Safe haven: A “home” away from H.O.M.E

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Safe haven: A “home” away from H.O.M.E

Brianna Sorensen, Elgin Community College LSW (Licensed Social Worker), leading discussion during Safe Haven

Brianna Sorensen, Elgin Community College LSW (Licensed Social Worker), leading discussion during Safe Haven

Chelsea Behrens

Brianna Sorensen, Elgin Community College LSW (Licensed Social Worker), leading discussion during Safe Haven

Chelsea Behrens

Chelsea Behrens

Brianna Sorensen, Elgin Community College LSW (Licensed Social Worker), leading discussion during Safe Haven

Chelsea Behrens and Lisa Lilianstrom

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You have the right to free speech at Elgin Community College, so many students proclaimed their pride to the anti-gay group that made an appearance on Feb. 28, in the Building B hallway.

The appearance of Heterosexuals Organized for a Moral Environment (H.O.M.E.) was protested silently by the LGBTQIA community who responded with their own event called Safe Haven. At Safe Haven, anyone of any sexual orientation could gather in the Spartan Auditorium to watch movies, eat snacks and pizza, share stories, and confide in each other to feel right at “home.”

For first-year student Tatyana Herdrich, who came out as a lesbian at the Safe Haven “Story Time” activity, H.O.M.E. did not hold a strong enough foundation for her to feel stomped on.

I don’t care about them,” Herdrich said. “It’s just annoying and aggravating to see them try to hate on people that have done nothing to them. I just want everyone to get along, but you can’t let it bother you.”

Jemel Townsend, pastor at Spirit and Truth Sanctuary and also Director of Digital Technologies at ECC, expressed his reaction to H.O.M.E that day.

“It saddens me that there are voices that prefer to spew hate rather than love,” Townsend said. “Darkness is more dedicated to than the light. I want to see light be that dedicated to. I would tell H.OM.E, ‘You’re wrong. You are taking a small piece of information about homosexuality and using it for evil.’”

According to Townsend, he does not exemplify prejudice or hate against the LGBTQIA community, even as a man who has studied the Bible.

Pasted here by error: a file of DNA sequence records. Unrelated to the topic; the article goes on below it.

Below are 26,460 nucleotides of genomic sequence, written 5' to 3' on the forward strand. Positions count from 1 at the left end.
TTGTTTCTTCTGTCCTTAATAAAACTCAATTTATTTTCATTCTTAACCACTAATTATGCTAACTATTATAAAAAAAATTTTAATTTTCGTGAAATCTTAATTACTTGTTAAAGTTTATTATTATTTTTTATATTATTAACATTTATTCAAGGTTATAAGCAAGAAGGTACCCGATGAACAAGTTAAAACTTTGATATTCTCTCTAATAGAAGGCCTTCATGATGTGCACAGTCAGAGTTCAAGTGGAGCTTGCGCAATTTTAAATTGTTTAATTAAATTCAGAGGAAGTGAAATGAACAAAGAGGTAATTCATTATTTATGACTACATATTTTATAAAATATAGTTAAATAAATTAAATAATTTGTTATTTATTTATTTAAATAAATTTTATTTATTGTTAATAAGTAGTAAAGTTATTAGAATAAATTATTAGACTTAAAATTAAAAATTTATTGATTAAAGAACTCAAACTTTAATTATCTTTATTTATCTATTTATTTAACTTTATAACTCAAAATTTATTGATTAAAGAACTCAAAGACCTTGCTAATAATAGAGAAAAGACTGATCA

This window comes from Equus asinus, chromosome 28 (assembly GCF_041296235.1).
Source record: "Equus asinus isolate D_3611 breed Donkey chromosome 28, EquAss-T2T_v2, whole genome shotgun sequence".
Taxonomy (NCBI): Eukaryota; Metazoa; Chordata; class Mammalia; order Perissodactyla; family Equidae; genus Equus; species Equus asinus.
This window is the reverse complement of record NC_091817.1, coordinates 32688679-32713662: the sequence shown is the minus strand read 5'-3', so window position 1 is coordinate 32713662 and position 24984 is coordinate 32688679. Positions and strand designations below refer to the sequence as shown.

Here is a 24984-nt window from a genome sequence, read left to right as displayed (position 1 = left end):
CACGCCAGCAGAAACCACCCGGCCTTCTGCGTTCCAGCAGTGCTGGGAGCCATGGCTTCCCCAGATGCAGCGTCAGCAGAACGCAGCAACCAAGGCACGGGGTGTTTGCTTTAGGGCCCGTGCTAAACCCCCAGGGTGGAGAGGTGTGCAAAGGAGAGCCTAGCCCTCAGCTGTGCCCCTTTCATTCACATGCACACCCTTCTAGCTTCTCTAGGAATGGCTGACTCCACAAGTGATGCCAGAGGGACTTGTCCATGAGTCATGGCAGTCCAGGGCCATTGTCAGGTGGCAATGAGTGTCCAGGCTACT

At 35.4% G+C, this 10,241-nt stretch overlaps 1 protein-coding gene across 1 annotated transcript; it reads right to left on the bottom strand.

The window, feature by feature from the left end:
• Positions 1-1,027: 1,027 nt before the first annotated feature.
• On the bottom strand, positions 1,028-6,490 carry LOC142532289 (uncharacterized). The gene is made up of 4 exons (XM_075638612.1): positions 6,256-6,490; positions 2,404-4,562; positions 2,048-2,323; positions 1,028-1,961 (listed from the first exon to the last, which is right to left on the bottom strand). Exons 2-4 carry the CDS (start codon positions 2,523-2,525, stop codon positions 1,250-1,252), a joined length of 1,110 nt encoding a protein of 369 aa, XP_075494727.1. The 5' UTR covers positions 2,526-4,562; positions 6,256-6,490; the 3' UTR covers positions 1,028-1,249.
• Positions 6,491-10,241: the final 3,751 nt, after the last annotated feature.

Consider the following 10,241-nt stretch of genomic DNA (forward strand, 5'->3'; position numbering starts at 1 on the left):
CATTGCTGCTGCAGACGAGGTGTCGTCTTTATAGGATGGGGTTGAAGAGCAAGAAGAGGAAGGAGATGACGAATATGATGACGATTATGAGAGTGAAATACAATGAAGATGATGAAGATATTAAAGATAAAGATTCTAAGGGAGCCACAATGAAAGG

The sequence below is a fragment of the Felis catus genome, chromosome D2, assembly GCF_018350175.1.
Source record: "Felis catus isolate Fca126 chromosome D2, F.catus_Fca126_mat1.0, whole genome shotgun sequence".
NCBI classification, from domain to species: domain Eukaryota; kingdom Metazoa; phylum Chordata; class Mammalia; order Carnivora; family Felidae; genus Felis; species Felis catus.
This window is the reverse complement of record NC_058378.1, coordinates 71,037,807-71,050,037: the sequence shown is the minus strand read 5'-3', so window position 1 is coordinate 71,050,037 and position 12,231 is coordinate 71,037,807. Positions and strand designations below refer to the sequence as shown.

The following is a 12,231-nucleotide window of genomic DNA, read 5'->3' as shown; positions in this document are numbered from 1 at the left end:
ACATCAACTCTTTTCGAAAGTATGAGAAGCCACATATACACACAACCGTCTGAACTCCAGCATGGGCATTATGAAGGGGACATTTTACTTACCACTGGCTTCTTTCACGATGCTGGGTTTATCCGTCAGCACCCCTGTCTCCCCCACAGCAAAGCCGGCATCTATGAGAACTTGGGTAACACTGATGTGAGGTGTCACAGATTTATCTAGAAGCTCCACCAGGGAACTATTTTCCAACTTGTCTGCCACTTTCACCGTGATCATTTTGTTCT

When ECC student, Alex DeLong, found out that H.O.M.E. was coming to ECC to talk to students about why homosexuality was wrong, he knew he had to do something. That is why DeLong became one of many detours to lead students to the Safe Haven in Spartan Auditorium.

“The reason they keep coming back here, year after year was because they always had a reaction from people, they are from Downers Grove which is about an hour drive from Elgin Community College, if people didn’t stop and engage with them, they wouldn’t bother coming anymore, they may as well have been arguing with a brick wall,” DeLong said.

Another student at ECC, Harry Wells, heard about the matter and decided he would volunteer to help out his community.

“Over the years, some of the people from H.O.M.E. have made some very triggering remarks toward LGBT people and they have needed to go see wellness professionals here, our goal was to try and keep people away from them, so that way they don’t have to hear any of that hateful speech or have any of these super negative feelings about what they have to say,” Wells said.

Wellness professionals Vinny Cascio and Mary Grimm were also present at the Safe Haven event to let others know that they are there for them and that they have resources that they can turn to if they need them.

“We hope that students will understand that they are supported here on campus, that ECC is an LGBTQ friendly campus, we are here to make sure they feel accepted which is how you should feel in a higher education institution,” Cascio said.

Grimm also pointed out that people should refer to Title 9.

“There is support through Title 9, so if there threatening behavior or if students felt specifically targeted for a specific reason they can always contact their Title 9 office here at ECC,” Grimm said.